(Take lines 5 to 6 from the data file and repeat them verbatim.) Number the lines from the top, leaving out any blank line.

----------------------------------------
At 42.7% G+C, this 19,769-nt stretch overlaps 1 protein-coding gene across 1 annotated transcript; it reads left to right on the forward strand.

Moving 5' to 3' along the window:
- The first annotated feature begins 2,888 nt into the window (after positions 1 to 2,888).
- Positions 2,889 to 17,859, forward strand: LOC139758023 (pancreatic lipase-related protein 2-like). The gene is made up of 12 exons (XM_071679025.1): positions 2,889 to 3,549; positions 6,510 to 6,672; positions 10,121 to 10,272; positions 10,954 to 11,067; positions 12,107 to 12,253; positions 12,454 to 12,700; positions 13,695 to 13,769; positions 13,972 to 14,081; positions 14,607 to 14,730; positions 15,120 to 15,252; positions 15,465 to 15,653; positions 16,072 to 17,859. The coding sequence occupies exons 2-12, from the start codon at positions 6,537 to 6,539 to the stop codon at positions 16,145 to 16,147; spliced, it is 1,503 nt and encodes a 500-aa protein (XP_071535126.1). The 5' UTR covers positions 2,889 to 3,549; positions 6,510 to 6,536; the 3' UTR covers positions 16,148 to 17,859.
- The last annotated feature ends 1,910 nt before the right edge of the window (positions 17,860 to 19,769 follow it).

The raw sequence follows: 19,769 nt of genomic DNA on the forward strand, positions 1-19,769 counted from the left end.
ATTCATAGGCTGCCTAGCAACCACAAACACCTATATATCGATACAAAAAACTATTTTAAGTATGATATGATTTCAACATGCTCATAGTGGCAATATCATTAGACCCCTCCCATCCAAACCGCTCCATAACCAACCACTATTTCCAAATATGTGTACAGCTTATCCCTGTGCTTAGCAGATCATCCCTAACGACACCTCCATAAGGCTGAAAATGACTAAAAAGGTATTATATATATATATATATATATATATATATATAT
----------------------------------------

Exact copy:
- The last annotated feature ends 1,910 nt before the right edge of the window (positions 17,860 to 19,769 follow it).

The raw sequence follows: 19,769 nt of genomic DNA on the forward strand, positions 1-19,769 counted from the left end.